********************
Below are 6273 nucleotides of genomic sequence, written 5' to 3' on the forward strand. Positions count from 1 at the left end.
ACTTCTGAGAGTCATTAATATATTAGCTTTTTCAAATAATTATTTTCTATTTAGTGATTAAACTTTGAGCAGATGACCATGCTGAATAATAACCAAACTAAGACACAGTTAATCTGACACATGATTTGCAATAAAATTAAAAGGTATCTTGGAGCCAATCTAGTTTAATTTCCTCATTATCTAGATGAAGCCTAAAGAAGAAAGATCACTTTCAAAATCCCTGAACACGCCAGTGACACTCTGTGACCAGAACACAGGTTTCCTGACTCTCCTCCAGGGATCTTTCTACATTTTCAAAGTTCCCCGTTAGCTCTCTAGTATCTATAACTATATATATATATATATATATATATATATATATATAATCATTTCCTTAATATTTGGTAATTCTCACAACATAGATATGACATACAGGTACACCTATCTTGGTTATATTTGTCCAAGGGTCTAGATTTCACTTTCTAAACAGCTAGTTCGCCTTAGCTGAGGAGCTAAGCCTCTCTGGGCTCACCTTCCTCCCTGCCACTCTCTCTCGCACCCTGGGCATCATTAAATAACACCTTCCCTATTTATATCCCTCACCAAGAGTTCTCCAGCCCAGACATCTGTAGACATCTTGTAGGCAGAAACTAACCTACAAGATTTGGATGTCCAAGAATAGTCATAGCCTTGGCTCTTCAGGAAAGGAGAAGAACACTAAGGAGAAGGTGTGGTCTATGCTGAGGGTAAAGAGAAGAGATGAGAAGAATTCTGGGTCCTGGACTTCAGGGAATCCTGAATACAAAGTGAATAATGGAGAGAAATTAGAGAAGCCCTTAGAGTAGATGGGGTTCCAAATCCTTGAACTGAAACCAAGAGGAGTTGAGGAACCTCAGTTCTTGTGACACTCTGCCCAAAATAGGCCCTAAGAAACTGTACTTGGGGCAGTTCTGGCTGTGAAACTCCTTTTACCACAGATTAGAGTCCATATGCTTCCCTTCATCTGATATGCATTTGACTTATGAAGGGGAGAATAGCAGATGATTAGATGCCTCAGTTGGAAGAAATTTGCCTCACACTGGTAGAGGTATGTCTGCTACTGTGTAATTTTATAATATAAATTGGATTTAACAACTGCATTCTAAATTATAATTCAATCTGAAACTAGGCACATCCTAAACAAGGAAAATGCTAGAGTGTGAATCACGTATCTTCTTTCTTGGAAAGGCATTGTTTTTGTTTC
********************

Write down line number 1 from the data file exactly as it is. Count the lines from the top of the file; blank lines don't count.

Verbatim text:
Below are 6273 nucleotides of genomic sequence, written 5' to 3' on the forward strand. Positions count from 1 at the left end.